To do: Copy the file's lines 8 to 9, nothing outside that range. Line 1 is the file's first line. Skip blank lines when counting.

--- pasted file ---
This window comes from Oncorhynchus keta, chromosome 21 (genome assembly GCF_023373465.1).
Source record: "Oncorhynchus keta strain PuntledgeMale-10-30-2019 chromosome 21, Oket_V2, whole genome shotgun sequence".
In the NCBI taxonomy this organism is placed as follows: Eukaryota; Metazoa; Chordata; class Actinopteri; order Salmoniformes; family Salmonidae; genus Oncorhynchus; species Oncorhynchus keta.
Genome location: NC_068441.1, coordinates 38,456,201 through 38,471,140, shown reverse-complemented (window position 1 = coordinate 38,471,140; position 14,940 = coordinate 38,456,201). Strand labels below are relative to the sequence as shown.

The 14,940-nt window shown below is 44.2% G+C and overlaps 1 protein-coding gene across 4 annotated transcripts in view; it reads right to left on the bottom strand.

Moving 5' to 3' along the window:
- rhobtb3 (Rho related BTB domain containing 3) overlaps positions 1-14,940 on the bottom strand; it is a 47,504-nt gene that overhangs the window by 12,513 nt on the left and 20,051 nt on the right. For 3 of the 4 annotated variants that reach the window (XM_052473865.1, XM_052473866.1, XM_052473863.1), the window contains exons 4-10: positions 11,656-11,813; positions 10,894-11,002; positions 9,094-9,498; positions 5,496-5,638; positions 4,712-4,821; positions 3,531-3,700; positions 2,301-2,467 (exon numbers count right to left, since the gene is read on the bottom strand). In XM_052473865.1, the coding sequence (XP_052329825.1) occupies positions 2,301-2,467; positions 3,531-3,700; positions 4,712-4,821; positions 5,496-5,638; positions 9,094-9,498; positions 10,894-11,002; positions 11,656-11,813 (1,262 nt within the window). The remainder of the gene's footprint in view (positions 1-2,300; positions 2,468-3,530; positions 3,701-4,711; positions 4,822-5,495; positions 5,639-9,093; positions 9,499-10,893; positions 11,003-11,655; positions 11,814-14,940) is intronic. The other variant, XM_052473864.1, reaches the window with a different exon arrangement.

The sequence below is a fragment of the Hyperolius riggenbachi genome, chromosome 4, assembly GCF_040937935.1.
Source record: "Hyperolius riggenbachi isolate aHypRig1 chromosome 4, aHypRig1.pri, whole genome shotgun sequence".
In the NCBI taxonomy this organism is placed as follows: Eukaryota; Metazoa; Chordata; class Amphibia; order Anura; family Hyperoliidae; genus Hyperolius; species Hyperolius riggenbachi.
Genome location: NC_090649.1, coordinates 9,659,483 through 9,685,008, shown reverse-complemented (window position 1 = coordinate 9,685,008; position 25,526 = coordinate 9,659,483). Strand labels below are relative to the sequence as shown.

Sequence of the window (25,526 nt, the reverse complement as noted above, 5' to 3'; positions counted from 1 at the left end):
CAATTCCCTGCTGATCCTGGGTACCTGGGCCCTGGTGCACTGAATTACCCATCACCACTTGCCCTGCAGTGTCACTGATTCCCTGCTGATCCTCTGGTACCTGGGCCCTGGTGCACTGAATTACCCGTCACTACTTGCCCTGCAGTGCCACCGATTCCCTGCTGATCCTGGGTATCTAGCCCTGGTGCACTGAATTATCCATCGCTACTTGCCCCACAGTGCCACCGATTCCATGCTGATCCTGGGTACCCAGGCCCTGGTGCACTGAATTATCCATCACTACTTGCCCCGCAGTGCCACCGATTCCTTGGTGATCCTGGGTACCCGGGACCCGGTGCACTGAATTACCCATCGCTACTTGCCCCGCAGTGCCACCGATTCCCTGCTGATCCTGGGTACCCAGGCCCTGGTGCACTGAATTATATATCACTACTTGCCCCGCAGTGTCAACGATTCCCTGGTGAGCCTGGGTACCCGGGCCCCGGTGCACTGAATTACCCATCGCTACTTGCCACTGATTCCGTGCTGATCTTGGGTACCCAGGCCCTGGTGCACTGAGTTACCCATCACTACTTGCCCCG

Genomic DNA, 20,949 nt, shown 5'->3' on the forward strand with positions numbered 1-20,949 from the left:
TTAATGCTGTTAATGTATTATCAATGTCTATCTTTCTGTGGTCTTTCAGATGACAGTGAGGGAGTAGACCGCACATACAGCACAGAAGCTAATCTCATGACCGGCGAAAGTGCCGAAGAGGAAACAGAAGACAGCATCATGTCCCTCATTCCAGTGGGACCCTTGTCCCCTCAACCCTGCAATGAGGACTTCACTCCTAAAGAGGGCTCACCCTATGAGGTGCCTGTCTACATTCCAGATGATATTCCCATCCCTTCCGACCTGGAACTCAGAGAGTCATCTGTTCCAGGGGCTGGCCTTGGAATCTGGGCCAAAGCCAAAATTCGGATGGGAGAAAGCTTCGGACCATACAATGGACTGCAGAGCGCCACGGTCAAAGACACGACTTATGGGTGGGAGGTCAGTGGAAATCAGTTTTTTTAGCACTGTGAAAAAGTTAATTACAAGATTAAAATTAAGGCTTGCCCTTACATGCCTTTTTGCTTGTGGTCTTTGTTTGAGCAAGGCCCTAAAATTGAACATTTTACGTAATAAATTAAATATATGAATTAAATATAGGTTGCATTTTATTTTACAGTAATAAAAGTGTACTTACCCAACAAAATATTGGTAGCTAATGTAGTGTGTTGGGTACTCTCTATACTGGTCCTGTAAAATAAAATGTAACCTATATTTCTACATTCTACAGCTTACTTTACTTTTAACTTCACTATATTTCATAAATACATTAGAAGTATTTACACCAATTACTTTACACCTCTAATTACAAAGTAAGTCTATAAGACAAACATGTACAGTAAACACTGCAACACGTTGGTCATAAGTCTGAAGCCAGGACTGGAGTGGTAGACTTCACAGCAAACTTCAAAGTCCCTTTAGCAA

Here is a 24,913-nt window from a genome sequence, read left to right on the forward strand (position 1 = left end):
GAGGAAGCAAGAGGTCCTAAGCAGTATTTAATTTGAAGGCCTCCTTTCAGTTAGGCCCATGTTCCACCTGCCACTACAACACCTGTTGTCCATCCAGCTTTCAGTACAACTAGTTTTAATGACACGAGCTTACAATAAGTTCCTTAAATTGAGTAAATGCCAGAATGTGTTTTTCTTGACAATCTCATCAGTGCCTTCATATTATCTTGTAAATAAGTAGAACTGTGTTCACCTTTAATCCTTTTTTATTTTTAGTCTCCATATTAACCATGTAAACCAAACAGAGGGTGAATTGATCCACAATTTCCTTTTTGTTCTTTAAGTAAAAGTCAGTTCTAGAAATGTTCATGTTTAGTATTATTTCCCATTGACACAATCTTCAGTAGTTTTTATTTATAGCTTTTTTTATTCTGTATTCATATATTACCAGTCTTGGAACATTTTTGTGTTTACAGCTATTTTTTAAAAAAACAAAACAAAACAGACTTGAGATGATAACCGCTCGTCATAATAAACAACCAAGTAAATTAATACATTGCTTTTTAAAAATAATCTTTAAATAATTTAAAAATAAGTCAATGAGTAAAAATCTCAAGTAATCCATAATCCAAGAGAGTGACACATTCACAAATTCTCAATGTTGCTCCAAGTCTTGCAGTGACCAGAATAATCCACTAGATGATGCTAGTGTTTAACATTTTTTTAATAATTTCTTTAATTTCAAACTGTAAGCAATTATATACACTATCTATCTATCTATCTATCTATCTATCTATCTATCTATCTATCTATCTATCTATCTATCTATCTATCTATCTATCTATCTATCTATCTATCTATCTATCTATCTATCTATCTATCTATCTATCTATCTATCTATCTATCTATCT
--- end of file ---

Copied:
The sequence below is a fragment of the Hyperolius riggenbachi genome, chromosome 4, assembly GCF_040937935.1.
Source record: "Hyperolius riggenbachi isolate aHypRig1 chromosome 4, aHypRig1.pri, whole genome shotgun sequence".